Wisconsin Could Soon Set The Bar For Personal Finance Education – Money Perception

Just 17 states in the United States require high school students to take a course in personal finance, according to the Council for Economic Education.

And while the sheer lack of access to personal finance education may seem abysmal it actually gets worse as according to the report, a mere 20 states required high school students to take a course in economics in 2016, which is actually two fewer states than in 2014.

It should come as little surprise then that a 2012 worldwide assessment of young people’s financial literacy found that more than one in six students in the United States failed to reach the baseline level of proficiency. Overall, the Council for Economic Education’s report said, American students fall in the middle of the pack globally, performing on average just behind Latvia and just ahead of Russia.

Thankfully, states like Wisconsin are looking to change this statistic by potentially introducing a financial literacy curriculum to its required courses in K-12 schools.

In June the Wisconsin Assembly passed a bill that will require each school board to adopt academic standards and incorporate instruction in financial literacy into its curriculum. The bill passed with bipartisan support.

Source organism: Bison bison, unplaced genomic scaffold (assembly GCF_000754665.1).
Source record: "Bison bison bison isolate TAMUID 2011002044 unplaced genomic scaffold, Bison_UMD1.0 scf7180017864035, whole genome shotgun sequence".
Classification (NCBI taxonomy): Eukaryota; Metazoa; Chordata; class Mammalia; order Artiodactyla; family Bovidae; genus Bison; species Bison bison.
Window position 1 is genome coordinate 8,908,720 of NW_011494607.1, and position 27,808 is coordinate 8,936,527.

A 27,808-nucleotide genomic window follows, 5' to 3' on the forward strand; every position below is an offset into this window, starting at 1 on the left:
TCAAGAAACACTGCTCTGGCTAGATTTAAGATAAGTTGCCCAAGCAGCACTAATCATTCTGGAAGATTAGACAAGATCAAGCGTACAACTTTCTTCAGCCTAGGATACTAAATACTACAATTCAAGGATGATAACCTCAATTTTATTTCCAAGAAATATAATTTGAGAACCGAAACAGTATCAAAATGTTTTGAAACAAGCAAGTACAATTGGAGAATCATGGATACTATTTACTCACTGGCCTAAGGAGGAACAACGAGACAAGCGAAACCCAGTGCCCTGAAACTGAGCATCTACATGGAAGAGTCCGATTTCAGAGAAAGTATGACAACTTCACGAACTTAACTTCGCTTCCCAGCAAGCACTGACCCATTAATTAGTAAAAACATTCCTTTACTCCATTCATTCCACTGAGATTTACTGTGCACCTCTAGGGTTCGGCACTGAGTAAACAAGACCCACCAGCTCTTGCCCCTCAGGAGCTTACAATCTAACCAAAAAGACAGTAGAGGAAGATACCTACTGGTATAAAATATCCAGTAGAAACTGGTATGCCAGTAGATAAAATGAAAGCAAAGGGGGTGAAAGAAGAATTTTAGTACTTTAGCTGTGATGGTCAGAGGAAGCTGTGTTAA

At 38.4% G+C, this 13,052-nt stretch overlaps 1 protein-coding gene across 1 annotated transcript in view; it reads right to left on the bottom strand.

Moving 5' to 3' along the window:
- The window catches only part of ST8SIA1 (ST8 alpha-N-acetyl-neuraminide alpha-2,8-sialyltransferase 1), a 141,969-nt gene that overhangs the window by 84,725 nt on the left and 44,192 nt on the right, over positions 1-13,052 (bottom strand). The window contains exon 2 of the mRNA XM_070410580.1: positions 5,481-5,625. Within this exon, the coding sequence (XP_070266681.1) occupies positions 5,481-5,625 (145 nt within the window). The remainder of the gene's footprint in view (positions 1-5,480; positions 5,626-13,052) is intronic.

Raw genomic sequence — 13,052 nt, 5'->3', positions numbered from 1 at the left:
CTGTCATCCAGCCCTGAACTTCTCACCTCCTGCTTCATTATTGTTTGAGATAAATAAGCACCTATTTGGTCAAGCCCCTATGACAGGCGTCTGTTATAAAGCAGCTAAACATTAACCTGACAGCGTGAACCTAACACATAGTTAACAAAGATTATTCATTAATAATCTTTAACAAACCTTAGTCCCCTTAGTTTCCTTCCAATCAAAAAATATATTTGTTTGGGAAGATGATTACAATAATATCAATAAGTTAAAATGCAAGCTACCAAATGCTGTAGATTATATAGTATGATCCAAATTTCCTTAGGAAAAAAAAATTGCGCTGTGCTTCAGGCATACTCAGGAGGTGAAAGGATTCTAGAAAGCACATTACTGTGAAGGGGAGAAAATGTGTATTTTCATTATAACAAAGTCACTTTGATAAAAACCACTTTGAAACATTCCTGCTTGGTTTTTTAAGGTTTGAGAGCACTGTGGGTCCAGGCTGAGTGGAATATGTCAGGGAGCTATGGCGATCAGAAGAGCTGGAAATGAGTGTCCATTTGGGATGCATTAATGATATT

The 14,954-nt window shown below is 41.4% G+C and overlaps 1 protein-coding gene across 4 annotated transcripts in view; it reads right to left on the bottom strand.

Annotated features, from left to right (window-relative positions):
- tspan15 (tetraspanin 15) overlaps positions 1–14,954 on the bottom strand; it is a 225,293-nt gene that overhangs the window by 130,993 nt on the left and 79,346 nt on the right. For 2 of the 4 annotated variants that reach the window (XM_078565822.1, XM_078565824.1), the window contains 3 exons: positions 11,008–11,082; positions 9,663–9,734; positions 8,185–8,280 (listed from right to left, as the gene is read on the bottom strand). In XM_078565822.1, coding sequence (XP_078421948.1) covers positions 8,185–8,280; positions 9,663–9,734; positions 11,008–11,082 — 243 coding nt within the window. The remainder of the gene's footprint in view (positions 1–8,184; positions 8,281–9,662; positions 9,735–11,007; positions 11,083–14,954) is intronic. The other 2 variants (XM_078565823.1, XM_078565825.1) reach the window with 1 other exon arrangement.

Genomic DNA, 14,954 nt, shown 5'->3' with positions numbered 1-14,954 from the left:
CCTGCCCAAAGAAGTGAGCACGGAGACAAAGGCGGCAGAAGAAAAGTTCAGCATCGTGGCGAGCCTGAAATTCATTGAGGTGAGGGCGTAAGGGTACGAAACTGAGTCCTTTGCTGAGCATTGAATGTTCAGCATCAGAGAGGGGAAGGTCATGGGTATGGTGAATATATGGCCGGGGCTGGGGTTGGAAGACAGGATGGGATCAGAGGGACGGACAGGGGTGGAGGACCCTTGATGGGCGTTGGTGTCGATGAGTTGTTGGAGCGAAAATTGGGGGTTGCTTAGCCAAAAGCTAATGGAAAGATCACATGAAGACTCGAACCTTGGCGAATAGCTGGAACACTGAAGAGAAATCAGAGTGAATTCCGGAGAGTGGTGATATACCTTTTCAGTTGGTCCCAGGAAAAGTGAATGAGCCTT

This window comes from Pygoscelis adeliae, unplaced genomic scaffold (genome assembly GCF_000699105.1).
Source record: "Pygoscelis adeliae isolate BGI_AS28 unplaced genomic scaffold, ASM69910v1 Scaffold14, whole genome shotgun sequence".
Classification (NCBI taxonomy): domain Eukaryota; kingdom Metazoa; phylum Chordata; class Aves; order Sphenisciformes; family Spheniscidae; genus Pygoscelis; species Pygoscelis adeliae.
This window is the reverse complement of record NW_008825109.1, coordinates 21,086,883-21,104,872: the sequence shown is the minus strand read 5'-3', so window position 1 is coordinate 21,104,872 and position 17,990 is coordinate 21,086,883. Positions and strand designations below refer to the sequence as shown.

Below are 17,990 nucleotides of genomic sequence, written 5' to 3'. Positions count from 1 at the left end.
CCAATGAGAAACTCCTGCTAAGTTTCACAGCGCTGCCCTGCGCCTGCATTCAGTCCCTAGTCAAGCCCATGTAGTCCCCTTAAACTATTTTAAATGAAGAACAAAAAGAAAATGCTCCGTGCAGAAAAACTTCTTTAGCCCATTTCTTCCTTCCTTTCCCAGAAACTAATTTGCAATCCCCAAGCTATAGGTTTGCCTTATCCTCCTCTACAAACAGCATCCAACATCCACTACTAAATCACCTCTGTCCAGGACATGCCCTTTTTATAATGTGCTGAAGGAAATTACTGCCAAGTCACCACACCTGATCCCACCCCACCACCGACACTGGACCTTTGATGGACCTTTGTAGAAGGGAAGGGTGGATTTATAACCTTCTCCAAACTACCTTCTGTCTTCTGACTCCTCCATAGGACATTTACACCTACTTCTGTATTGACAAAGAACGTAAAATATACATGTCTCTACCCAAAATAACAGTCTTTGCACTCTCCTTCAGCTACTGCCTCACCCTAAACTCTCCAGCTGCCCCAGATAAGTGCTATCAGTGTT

One of the bill’s major backers is the Wisconsin Bankers Association.

“We want to pull out all the stops to help raise the financial acumen for everybody in Wisconsin,” Michael Semmann of the Wisconsin Bankers Association told the Journal Sentinel.

Semmann additionally explained to Forbes that the group and the bill aim to assist students in many different phases of their education to have a “sustained understanding and sustained effort” in financial literacy.

Learnings, Semmann noted, could include a third grader being instructed on the basic concept of what is money and how it works or even provide instruction on budgeting and saving his or her allowance.